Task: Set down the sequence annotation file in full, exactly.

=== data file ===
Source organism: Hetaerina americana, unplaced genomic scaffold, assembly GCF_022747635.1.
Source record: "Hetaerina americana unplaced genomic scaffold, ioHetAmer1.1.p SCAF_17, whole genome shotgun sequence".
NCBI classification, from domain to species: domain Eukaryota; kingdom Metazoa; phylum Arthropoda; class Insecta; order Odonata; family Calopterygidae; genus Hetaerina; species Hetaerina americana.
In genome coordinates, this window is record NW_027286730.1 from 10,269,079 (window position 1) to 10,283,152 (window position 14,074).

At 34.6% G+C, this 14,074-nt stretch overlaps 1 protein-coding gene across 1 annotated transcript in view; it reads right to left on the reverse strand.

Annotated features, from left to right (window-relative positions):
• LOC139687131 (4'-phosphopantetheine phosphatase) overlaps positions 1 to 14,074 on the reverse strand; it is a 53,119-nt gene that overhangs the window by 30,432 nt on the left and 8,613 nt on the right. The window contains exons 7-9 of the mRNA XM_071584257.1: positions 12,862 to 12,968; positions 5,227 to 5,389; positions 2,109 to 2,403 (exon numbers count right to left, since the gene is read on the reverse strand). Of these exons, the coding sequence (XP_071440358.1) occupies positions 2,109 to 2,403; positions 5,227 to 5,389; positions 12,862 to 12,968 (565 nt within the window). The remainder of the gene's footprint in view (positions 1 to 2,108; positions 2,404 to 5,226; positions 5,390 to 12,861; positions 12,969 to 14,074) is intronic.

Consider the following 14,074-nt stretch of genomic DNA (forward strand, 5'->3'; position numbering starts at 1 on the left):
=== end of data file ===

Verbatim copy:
Source organism: Hetaerina americana, unplaced genomic scaffold, assembly GCF_022747635.1.
Source record: "Hetaerina americana unplaced genomic scaffold, ioHetAmer1.1.p SCAF_17, whole genome shotgun sequence".
NCBI classification, from domain to species: domain Eukaryota; kingdom Metazoa; phylum Arthropoda; class Insecta; order Odonata; family Calopterygidae; genus Hetaerina; species Hetaerina americana.
In genome coordinates, this window is record NW_027286730.1 from 10,269,079 (window position 1) to 10,283,152 (window position 14,074).

At 34.6% G+C, this 14,074-nt stretch overlaps 1 protein-coding gene across 1 annotated transcript in view; it reads right to left on the reverse strand.

Annotated features, from left to right (window-relative positions):
• LOC139687131 (4'-phosphopantetheine phosphatase) overlaps positions 1 to 14,074 on the reverse strand; it is a 53,119-nt gene that overhangs the window by 30,432 nt on the left and 8,613 nt on the right. The window contains exons 7-9 of the mRNA XM_071584257.1: positions 12,862 to 12,968; positions 5,227 to 5,389; positions 2,109 to 2,403 (exon numbers count right to left, since the gene is read on the reverse strand). Of these exons, the coding sequence (XP_071440358.1) occupies positions 2,109 to 2,403; positions 5,227 to 5,389; positions 12,862 to 12,968 (565 nt within the window). The remainder of the gene's footprint in view (positions 1 to 2,108; positions 2,404 to 5,226; positions 5,390 to 12,861; positions 12,969 to 14,074) is intronic.

Consider the following 14,074-nt stretch of genomic DNA (forward strand, 5'->3'; position numbering starts at 1 on the left):